LiveScience MENU Search

WATCH LIVE TONIGHT: NASA's Delta Aquarid Meteor Shower Webcast

Eta Aquarid Meteor Shower Over Mount Bromo by Justin Ng
Justin Ng of Singapore caught a bright meteor hurtling across the night sky over Mount Bromo one day before the peak of the Eta Aquarid meteor shower, which results Halley’s Comet.
CREDIT: © Justin Ng

NASA's Delta Aquarids webcast will run through the overnight hours on Tuesday and Wednesday (July 29 and 30) and take advantage of the New Moon (when the moon is in its dark, unilluminated phase) to catch the best view of the meteor display. Full Story: Delta Aquarid Meteor Shower Peaks Tonight: Watch It Live Online

"On the night of July 29-30, a favorable new moon will help darken the skies for the 2014 Delta Aquarid meteor shower (the Southern Delta Aquarids)," NASA officials wrote in a stargazing guide. "Although this is considered a minor meteor shower with projected peak rates at 15-20 meteors/hour, the darker skies will help even faint meteors shine more brightly."

NASA's webcast will begin at 9:30 p.m. EDT, 8:30 p.m. CDT, 7:30 p.m. MST, 6:30 p.m. PDT, 5;30 p.m. Alaska, 3:30 p.m. Hawaii. (This is July 30 at 01:30 UTC/GMT.) It will run through the early pre-dawn hours of July 30. 

NASA's Ustream webcast will feature camera views of the night sky over Huntsville, Alabama, home of NASA's Marshall Space Flight Center. It will be embedded here on this page, and can be seen directly at: 

http://www.nasa.gov/watchtheskies/delta-aquarids-ustream-2014.html#.U9UOivldWSo

More Resources

Meteor Shower Quiz: How Well Do You Know 'Shooting Stars'?

How Meteor Showers Work: Infographic

Top 10 Perseid Meteor Shower Facts

Webcast Replay

The online Slooh Community Observatory  offered live views of the annual Delta Aquarid meteor shower on Monday night (July 28) and you can relive the webcast live via Slooh.com and here on this page. The webcast, which will be followed Tuesday by a NASA meteor webcast, will begin at 10 p.m. ET (7 p.m. PT/0200 GMT) and feature commentary from Slooh experts. Full Story: Don't Miss These Minor Meteor Showers This Summer

The Slooh Community Observatory webcast will feature a live video stream of the peak of the Delta Aquarids from the Institute of Astrophysics, Canary Islands and the Prescott Observatory in Arizona. Slooh astronomer Bob Berman will provide audio commentary during the event. Viewers can also follow the meteor shower webcast on Twitter with the hashtag #SloohShower.

Slooh will be using a new super-sensitive low-light equipment to enhance its meteor views from the Canary Islands, courtesy of the Prescott Observatory, Slooh representatives said in a statement.

"The results obtained by this new equipment are what's primarily fascinating," Berman said. "We're hoping to capture more meteors than ever before, despite the modest nature of this relatively little­-known shower."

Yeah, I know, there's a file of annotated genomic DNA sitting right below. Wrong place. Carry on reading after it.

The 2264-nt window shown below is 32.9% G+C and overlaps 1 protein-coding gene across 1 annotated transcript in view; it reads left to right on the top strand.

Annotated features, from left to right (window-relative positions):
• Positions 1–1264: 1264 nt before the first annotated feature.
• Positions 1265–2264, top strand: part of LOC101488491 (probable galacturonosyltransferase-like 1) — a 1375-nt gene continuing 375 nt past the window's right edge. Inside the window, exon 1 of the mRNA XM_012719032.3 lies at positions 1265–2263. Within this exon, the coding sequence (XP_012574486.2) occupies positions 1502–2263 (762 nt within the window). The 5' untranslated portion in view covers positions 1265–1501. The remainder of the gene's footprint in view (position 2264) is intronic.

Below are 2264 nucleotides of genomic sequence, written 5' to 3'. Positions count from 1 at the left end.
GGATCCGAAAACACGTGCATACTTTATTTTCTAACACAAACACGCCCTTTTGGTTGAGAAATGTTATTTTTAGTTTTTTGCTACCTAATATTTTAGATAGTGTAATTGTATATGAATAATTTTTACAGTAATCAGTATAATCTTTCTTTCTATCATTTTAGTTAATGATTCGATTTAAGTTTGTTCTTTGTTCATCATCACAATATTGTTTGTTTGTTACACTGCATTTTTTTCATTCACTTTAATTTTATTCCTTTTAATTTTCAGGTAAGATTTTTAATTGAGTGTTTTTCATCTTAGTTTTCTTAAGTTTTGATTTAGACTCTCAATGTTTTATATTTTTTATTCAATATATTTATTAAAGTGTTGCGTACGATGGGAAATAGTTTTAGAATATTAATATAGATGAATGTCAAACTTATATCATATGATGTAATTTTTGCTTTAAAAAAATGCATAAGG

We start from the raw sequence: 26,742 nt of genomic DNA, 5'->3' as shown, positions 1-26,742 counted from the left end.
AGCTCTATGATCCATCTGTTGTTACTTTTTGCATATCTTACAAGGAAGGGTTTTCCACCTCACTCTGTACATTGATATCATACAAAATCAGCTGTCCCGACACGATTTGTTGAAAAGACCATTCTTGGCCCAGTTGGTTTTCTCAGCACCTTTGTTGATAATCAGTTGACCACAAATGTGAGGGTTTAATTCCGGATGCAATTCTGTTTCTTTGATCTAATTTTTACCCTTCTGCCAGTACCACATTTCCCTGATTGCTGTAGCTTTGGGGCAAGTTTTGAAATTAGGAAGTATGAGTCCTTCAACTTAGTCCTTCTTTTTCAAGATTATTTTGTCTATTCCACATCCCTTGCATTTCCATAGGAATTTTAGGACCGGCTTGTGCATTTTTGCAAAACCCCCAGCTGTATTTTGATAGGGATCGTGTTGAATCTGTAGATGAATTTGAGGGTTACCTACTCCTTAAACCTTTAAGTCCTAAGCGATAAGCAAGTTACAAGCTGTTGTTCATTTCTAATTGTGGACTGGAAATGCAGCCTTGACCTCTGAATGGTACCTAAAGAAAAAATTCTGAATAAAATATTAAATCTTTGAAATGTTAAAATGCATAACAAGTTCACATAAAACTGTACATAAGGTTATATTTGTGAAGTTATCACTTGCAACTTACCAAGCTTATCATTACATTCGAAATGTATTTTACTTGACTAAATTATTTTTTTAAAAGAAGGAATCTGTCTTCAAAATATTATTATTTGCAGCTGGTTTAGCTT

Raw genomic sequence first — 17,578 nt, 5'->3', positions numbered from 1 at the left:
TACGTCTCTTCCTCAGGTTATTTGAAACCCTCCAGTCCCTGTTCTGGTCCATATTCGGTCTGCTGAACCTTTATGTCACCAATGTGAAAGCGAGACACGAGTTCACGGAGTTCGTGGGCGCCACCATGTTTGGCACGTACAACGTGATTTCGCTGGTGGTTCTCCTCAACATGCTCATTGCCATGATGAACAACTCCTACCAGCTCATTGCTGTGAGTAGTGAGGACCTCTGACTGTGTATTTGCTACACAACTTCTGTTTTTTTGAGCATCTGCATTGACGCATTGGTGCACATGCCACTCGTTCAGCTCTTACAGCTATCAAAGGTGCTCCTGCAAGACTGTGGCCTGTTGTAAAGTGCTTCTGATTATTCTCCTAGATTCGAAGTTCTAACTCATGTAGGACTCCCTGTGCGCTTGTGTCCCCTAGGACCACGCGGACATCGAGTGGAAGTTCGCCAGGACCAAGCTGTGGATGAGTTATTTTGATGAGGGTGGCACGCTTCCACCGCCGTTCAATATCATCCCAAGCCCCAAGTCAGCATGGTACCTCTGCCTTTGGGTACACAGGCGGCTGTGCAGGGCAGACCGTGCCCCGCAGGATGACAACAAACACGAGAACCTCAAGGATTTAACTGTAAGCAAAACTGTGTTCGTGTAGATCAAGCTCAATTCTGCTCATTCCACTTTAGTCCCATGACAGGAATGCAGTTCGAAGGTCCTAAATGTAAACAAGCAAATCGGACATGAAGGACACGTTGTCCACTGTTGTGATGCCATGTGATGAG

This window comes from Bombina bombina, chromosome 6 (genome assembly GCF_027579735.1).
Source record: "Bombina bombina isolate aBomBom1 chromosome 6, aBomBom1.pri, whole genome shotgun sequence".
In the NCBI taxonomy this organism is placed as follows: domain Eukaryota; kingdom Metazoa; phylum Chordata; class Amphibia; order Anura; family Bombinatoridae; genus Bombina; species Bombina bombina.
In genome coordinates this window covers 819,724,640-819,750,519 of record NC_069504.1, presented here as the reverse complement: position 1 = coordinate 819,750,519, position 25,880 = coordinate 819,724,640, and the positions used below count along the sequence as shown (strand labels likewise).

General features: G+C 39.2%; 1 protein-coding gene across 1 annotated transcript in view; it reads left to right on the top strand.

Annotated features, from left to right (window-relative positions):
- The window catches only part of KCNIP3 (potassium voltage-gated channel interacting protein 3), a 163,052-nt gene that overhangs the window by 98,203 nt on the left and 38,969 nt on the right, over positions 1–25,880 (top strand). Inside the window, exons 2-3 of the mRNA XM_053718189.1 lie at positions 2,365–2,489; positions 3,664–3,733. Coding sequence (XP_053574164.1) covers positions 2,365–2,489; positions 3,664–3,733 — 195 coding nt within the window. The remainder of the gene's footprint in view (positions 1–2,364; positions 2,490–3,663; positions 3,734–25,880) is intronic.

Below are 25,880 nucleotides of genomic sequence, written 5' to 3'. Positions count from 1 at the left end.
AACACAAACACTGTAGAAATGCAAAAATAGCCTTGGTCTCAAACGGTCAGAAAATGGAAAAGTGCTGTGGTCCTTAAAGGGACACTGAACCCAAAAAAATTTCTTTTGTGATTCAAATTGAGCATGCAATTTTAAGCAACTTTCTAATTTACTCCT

Berman said that the origins of the Delta Aquarid meteor shower thought to be the Comet Macholtz, which was discovered in 1986, but it is not known for sure. "The slightly mysterious nature of these often-­overlooked shooting stars adds to the night's fun."

Replay: Full Moon on Friday the 13th

Friday the 13th coincides with a full moon but you don't have to wait to see amazing views of the full moon. The online Slooh community telescope will provide live views of the moon June 12 at 9:30 p.m. EDT. Watch live here. 

From Slooh

"Slooh will cover the Honey Moon live on Thursday, June 12th starting at 6:30 PM PDT / 9:30 PM EDT / 01:30 UTC (6/13) ­ International Times: http://goo.gl/5gyHMz. Slooh will broadcast the event live for two hours from Slooh member controlled observatory sites: (1) off the west coast of Africa, at the Institute of Astrophysics of the Canary Islands, and (2) the Pontificia Universidad Católica De Chile (PUC) near Santiago, Chile. Viewers can watch the full Honey Moon broadcast free on Slooh.com. The image stream will be accompanied by discussions led by Slooh host, Geoff Fox, Slooh astronomer, Bob Berman, and Slooh Observatory Engineer, Paul Cox, who will be reporting in live at Slooh’s Canary Islands observatory. Viewers can follow updates on the show by using the hashtag #Sloohhoneymoon."

More resources: 

The Moon: 10 Surprising Lunar Facts

Full Moon: Why Does It Happen? How Does It Affect Us?

Moon Master: An Easy Quiz for Lunatics

Beast Asteroid Replay

The online Slooh community observatory will hold a free webcast today (June 5) at 2:30 p.m. EDT (1830 GMT) to showcase the newfound asteroid 2014 HQ124, which is 1,100 feet wide and will pass safely by Earth on Sunday, June 8. You can watch the webcast live on http://www.slooh.com and in the window below here. FULL STORY HERE: Huge 'Beast' Asteroid to Fly By Earth Soon, Live Webcast Today: Video

 

Follow us @Spacedotcom, Facebook or Google+

Most Popular